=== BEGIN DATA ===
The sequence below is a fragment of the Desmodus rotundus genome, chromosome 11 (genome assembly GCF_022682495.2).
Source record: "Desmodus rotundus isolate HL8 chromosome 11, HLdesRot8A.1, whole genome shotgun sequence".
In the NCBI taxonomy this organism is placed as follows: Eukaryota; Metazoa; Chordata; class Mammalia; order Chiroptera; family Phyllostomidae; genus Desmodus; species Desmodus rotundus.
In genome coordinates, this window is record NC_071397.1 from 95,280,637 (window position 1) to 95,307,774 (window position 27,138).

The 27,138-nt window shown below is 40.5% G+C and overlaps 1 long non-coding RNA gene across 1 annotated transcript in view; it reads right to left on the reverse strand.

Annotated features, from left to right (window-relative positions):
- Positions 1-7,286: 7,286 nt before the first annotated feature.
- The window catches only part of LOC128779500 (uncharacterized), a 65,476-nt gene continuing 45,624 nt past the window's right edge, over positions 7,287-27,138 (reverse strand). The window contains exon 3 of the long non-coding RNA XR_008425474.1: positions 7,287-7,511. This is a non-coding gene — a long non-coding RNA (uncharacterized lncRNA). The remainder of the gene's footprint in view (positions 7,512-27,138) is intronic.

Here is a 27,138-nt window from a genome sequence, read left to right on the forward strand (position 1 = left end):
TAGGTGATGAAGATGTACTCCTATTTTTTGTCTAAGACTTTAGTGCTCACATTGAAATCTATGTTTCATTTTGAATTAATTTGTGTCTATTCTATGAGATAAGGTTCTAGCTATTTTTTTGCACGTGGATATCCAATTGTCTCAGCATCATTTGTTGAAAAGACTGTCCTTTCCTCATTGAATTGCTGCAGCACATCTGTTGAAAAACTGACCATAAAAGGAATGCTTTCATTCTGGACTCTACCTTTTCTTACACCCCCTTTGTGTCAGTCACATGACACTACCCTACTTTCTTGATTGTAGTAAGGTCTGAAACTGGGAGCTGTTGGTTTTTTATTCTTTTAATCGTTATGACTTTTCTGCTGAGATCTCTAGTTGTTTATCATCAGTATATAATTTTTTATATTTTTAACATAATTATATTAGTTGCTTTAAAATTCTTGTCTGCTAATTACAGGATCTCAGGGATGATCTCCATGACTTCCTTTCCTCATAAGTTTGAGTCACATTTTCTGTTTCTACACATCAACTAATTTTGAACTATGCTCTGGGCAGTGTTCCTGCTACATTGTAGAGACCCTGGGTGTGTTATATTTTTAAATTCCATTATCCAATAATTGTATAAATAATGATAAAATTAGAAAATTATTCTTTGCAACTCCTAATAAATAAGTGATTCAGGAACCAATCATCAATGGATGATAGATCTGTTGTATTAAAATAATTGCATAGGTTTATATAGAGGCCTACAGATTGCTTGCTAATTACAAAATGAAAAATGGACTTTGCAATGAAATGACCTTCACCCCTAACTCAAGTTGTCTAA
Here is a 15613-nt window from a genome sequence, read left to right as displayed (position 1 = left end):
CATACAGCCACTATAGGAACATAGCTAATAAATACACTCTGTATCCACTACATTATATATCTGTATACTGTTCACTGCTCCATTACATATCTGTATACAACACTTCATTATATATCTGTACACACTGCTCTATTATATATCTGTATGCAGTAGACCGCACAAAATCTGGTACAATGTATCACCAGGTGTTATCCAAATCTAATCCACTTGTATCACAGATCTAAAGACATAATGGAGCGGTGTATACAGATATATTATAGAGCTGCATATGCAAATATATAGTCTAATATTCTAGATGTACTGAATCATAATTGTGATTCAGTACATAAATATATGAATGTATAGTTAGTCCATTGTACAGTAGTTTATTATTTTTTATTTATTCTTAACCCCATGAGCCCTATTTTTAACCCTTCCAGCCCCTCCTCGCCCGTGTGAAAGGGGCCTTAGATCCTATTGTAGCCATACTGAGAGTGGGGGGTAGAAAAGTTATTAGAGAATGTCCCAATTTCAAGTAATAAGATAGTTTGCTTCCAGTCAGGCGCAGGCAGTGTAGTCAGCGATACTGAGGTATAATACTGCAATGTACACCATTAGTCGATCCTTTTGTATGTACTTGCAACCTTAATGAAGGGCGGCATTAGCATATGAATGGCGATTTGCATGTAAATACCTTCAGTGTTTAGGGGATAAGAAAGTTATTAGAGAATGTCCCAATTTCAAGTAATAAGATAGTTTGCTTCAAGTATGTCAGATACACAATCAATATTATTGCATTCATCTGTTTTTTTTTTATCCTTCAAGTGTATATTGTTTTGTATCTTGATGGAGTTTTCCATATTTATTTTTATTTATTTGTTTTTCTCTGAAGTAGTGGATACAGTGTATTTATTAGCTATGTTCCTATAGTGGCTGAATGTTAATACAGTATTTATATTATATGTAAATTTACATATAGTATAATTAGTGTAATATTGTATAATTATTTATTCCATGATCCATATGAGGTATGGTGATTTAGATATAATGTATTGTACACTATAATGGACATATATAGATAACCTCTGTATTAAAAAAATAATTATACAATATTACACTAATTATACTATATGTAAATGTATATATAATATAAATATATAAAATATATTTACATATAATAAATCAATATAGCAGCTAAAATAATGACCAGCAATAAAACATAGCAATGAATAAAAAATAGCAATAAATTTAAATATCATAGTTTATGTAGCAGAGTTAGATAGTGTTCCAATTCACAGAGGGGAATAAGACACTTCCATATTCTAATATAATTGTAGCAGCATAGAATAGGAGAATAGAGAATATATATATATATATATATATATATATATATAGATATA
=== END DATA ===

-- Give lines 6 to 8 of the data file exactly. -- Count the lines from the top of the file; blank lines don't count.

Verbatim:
Annotated features, from left to right (window-relative positions):
- Positions 1-7,286: 7,286 nt before the first annotated feature.
- The window catches only part of LOC128779500 (uncharacterized), a 65,476-nt gene continuing 45,624 nt past the window's right edge, over positions 7,287-27,138 (reverse strand). The window contains exon 3 of the long non-coding RNA XR_008425474.1: positions 7,287-7,511. This is a non-coding gene — a long non-coding RNA (uncharacterized lncRNA). The remainder of the gene's footprint in view (positions 7,512-27,138) is intronic.